Staffing constraints can have a damaging impact on the markets. Take, for example, the self-regulatory organizations, such as the stock exchanges, that the SEC monitors. These organizations create and enforce membership rules based on federal securities laws. To change their rules, the organizations must file notices and get approval from the SEC. According to GAO, the number of such filings still awaiting approval at the end of a year jumped from 174 in 1998 to 243 in 2001.
"A [self-regulating organization] official said that when SEC takes a year or more to approve a proposed change, the SRO can lose the competitive advantage from making the change," GAO noted.
In the wake of corporate accounting scandals and the enactment of Sarbanes-Oxley, the Bush administration seems to have gotten the message that the SEC is starved for resources. The $842 million budget the administration has proposed for 2004 is the largest in the agency's history.
"We've never seen anything like this," James McConnell, the SEC's executive director, said during a February press briefing on the agency's budget. "During much of the 1990s, we were relatively flat." Between 1995 and 1999, the agency's budget increased just 12 percent. To a degree, the SEC has itself to blame. The agency generally develops its annual budget request based upon the previous year's appropriation and how much top executives think they can get out of the Office of Management and Budget, not what it actually needs to accomplish its mission, says GAO's Orice Williams, who works on SEC issues with Hillman.
If enacted, the 2004 budget will enable the SEC to hire 710 additional employees. David Martin, former director of the SEC's corporation finance division, says there should be a strong push to hire more accountants and MBAs. According to Martin, now a securities attorney at the law firm Covington & Burling, accountants are in short supply at the SEC, especially in management. GAO also noted the problem in its March 2002 report. Historically, the SEC has relied more on attorneys than accountants to conduct its work. Of the agency's 3,285 employees in 2001, 39 percent were attorneys, 18 percent were accountants or financial advisers and 6 percent were investigators or examiners. The remaining staff were other professionals or administrative workers.
With the emphasis under Sarbanes-Oxley on conducting more reviews of financial statements, accountants are in much higher demand. They are better trained than lawyers to review such documents, says Shelley Parratt, deputy director of the SEC's Division of Corporation Finance.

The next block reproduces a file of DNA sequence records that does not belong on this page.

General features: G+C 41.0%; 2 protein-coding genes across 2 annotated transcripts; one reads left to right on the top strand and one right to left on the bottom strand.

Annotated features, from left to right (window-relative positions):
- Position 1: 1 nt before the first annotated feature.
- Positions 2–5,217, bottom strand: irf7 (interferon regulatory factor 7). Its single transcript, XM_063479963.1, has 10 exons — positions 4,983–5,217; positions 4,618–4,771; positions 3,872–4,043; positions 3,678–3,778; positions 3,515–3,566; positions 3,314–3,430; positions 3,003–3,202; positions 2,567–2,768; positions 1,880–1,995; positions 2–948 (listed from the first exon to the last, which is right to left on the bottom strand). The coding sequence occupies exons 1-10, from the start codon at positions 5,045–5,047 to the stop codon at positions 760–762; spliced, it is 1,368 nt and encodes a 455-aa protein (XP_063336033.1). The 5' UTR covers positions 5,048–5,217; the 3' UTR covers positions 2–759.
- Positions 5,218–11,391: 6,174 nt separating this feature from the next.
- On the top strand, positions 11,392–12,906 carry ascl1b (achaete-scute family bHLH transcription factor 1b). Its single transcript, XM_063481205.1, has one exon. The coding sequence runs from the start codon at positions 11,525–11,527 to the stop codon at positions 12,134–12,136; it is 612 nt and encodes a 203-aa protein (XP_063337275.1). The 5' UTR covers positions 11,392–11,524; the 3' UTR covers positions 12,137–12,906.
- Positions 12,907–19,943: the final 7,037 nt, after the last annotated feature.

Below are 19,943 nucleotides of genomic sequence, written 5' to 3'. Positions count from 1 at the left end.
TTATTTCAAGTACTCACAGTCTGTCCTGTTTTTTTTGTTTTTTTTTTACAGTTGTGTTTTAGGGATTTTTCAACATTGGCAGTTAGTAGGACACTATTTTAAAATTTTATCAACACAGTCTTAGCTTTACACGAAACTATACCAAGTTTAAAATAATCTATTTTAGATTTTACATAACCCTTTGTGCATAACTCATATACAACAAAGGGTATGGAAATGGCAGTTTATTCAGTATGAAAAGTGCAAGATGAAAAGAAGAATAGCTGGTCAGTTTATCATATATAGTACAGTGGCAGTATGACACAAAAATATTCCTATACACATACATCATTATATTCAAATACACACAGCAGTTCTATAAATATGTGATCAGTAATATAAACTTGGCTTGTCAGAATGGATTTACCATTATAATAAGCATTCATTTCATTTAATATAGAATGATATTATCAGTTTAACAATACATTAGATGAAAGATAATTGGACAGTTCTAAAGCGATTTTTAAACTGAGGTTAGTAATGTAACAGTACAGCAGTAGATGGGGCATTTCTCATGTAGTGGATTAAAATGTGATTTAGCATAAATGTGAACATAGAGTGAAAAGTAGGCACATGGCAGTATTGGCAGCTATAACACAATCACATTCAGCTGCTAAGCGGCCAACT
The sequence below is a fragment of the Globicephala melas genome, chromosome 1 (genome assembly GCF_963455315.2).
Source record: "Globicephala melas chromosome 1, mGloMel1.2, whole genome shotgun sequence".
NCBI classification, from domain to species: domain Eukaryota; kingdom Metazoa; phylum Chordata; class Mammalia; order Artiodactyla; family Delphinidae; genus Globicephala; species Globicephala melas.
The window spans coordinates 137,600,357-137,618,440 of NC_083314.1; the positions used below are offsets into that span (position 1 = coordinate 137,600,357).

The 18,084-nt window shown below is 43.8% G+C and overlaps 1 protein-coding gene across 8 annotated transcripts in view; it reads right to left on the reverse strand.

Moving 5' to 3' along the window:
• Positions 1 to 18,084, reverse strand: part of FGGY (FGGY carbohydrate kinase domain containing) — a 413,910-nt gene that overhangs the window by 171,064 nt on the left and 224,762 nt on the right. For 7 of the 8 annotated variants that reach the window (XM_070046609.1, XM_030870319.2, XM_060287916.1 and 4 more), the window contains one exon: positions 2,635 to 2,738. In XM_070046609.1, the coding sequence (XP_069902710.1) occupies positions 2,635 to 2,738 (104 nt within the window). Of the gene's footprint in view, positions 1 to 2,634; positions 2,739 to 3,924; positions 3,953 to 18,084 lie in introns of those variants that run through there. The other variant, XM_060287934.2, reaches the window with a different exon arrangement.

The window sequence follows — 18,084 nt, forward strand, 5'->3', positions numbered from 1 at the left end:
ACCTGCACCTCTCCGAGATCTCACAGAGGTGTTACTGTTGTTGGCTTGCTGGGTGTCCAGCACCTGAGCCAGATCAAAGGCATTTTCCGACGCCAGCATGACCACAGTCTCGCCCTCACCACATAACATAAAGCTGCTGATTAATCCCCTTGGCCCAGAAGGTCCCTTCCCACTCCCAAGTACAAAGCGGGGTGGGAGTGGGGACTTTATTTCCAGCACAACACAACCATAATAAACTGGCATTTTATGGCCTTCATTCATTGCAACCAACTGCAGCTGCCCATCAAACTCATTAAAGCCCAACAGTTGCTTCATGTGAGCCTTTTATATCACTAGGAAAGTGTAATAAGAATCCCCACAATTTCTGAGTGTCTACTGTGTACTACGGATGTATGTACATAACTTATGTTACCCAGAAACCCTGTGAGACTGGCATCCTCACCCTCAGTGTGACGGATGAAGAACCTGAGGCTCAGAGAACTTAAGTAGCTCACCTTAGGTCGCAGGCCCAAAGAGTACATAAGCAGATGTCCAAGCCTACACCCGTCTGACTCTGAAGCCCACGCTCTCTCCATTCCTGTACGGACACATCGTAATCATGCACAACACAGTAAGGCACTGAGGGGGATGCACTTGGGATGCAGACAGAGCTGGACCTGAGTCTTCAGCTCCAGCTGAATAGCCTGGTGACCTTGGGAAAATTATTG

The SEC always has had a problem hiring and retaining accountants-or any other professionals, for that matter. The turnover rate for attorneys, accountants and examiners averaged 15 percent in 2000, nearly double the rate for similar positions governmentwide, according to GAO. The result is that inexperienced junior employees are left to work on complex cases. Agency insiders say these employees do not have the authority to make critical decisions, such as whether to bring an enforcement action.
The SEC's pay structure often is cited as the top reason people leave. Salaries pale in comparison with those in the private sector and even similar federal agencies, such as the Federal Deposit Insurance Corporation. The agency and the National Treasury Employees Union, which represents 2,000 SEC workers, have been negotiating a pay parity system. After hitting an impasse last summer, the SEC implemented its own system. The union went to the Federal Service Impasses Panel to resolve the dispute. The SEC's plan is essentially a pay-for-performance plan. The union is pushing for an across-the-board raise for agency employees.
Last November, the impasses panel ruled that the SEC could implement its system, which it did after Congress passed the 2003 omnibus appropriations bill earlier this year.
Pay is not the sole contributor to the mass exodus of staff. Morale has hit an all-time low, according to several agency insiders. Even Donaldson acknowledged the situation during his confirmation hearing, saying, "The recent scandals have depleted [employees'] morale and taxed their resources like never before."